This preview has intentionally blurred sections. Sign up to view the full version.View Full Document
Unformatted text preview: Lecture 36-37: Glycolysis Regulation Regulation of the Glycolytic Pathway 1. Regulation of flux through the glycolytic pathway is determined by the activities of several enzymes rather than 1 “rate limiting” enzyme 2. The relative contribution of an individual enyzme to glycolytic flux varies from tissue to tissue and with changes in nutritional and hormonal state 3. Control strength : relative contribution of a particular enzyme to flux through a pathway under a particular set of conditions a. Inhibition of 10% activity no effect (10/0). Activity of this enzyme does not determine flux under selected conditions b. Inhibition of 10% activity 10% inhibition of flux through a pathway. Control strength = 1.0 c. Inhibition of 10% activity 5% inhibition of flux. Control Strength = 0.5 4. With the caveat that regulation of flux through glycolysis is dependent on the tissue under consideration and the nutritional and hormonal state of the tissue a. Hexokinase b. 6-phosphofructo-1-kinase c. pyruvate kinase i. regulated by allosteric effectors and/or covalent modification Hexokinase and Glucokinase have different properties 1. Different isoenzymes of hexokinase are expressed in different tissues of the body 2. Hexokinase a. In most tissues b. Low Km for glucose (<0.1 mM) (blood – 5mM) c. Strong product inhibition by glucose 6-phosphate 3. Glucokinase a. In liver b. S0.5 (substrate concentration that gives enzyme activity of ½ vmax is 7mM – much higher than Km of hexokinase c. Not subject to product inhibition by G6P 4. Glucose saturation curve for glucokinase is sigmoidal; cooperativity is observed as a function of glucose concentration and therefore doesn’t follow simple Michaelis Menton kinetics Glucokinase 1. Indirect inhibition by fructose-6-phosphate 2. A special glucokinase regulatory protein (GK-RP) is located in nucleus of liver cells and sequesters glucokinase in an inactive complex in the nucleus 3. Fructose 6-phosphate promotes binding of glucokinase to inhibitory protein by an allosteric mechanism a. Inhibits glucokinase b. Fructose 6-phosphate promotes transloation of glucokinase from the cytosol to the nucleus where glucokinase is completely inhibited by the regulatory protein c. This inhibitory effect of F6P on glucokinase is opposed by glucose and can be completely overcome by a large enough increase in glucose concentration Fructose Intolerance 1. Deficient in liver aldolase responsible for splitting fructose 1-phosphate into dihydroxyacetone phosphate and glyceraldehyde 2. Consumption of glucose results in accumulation of F6P and depletion of Pi and ATP in liver 3. Damage results in cells b/c they are incapable of maintaining normal ion gradients by means of the ATP dependent cation pumps 4. Cells swell and eventually lose their internal contents by osmotic lysis 5. Should not be used for parenteral nutrition Fructose 1. component of vegetables, fruit, sweeteners 2. promotes hepatic glucose utilization by indirect mechanism...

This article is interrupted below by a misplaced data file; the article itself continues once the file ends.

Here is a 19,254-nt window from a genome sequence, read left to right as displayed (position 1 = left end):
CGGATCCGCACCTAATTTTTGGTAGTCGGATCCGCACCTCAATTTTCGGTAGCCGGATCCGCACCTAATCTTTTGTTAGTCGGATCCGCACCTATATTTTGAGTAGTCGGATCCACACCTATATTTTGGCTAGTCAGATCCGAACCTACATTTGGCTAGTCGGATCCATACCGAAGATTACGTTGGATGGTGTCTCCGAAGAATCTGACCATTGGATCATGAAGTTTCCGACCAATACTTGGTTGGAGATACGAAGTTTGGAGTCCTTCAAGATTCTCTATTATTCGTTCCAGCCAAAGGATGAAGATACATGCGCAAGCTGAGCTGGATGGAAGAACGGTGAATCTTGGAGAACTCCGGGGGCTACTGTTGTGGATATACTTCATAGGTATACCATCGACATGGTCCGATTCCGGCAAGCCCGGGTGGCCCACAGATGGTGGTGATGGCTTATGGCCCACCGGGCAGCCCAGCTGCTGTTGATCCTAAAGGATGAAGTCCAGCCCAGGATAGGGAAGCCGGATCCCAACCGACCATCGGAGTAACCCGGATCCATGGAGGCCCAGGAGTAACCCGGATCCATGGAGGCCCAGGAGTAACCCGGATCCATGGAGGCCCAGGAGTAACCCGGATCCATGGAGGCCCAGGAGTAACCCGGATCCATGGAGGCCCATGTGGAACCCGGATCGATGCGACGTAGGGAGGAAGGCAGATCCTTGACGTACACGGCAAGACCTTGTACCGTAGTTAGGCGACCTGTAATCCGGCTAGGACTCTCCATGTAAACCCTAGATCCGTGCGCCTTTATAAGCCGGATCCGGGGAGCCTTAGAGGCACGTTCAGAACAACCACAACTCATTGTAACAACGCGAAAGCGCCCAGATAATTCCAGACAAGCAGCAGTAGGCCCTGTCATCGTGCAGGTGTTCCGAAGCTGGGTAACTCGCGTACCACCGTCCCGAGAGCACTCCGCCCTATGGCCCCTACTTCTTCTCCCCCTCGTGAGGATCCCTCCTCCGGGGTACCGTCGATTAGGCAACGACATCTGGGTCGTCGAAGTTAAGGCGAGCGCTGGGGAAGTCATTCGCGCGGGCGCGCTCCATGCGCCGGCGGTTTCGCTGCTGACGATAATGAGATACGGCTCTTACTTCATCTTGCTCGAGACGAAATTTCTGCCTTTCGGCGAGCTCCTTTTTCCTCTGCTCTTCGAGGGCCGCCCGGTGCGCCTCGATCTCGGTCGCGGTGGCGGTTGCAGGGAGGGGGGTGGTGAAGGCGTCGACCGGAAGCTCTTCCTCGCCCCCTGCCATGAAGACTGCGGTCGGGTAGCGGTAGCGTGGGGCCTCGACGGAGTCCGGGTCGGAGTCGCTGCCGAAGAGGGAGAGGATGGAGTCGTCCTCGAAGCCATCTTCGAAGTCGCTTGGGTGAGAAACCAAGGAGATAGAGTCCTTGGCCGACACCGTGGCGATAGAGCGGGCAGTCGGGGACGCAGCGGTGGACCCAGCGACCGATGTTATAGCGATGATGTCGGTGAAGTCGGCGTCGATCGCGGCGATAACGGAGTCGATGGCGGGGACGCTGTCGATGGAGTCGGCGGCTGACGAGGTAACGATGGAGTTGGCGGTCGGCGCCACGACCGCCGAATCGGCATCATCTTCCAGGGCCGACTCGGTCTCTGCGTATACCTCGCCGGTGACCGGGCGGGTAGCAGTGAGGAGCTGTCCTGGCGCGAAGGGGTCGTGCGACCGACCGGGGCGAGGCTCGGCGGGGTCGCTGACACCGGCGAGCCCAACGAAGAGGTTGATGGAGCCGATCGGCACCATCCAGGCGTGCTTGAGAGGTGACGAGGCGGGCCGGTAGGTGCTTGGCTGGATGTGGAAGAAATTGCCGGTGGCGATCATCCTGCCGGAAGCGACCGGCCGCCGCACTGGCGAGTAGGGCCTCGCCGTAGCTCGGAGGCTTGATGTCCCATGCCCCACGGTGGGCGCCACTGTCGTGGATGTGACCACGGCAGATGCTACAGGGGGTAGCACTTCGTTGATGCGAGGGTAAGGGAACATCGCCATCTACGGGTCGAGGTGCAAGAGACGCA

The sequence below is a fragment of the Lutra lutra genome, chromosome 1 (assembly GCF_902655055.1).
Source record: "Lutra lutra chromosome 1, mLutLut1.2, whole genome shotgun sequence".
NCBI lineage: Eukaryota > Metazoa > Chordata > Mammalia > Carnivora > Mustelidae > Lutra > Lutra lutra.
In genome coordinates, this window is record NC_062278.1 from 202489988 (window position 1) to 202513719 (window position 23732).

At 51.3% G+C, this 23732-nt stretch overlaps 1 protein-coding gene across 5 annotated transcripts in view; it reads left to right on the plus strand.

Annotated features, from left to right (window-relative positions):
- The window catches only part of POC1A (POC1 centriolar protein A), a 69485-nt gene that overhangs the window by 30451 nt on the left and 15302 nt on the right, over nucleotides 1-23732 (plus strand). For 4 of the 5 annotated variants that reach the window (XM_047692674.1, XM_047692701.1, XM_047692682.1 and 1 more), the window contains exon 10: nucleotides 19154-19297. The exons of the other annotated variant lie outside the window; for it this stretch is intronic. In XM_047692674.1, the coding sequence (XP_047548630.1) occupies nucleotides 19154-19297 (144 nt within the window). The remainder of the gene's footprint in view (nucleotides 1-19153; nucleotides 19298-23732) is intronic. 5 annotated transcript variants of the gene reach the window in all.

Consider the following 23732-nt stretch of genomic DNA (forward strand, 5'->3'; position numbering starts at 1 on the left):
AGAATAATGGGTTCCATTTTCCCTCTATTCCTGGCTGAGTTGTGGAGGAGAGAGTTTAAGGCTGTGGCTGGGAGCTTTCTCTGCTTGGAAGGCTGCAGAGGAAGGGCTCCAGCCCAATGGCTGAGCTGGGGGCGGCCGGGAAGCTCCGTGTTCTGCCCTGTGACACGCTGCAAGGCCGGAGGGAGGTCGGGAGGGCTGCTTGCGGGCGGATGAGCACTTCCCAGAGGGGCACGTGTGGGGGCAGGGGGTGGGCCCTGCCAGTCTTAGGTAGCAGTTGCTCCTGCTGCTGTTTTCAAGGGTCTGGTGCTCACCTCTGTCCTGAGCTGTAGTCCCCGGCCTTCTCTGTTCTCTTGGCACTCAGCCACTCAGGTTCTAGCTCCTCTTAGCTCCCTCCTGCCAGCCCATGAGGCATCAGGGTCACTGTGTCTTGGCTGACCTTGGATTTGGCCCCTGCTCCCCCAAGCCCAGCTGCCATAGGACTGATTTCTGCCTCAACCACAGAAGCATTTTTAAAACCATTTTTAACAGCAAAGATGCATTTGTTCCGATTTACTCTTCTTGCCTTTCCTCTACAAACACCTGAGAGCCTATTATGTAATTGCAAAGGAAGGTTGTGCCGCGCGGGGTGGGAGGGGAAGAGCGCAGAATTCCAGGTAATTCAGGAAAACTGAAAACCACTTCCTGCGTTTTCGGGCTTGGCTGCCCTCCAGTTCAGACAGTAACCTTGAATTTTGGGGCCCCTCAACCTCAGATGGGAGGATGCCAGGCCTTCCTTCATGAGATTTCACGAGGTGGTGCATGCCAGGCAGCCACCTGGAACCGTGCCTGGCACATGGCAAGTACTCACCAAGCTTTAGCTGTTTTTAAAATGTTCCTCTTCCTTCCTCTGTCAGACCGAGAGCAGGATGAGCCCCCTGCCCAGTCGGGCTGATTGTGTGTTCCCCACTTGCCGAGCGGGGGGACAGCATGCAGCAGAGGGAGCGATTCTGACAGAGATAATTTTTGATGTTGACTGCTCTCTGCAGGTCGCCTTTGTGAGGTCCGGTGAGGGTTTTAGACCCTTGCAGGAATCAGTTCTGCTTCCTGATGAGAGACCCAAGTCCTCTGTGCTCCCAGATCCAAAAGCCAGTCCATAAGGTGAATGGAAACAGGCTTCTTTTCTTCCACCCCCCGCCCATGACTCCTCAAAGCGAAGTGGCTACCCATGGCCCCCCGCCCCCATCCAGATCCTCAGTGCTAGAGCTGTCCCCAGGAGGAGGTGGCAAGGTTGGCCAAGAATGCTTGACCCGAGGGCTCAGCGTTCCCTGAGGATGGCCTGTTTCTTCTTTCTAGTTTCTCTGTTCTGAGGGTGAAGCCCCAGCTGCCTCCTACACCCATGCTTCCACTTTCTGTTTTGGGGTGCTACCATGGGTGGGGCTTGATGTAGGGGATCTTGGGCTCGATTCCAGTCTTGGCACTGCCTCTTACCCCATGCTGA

View Full Document
This note was uploaded on 11/20/2011 for the course NS 3200 at Cornell.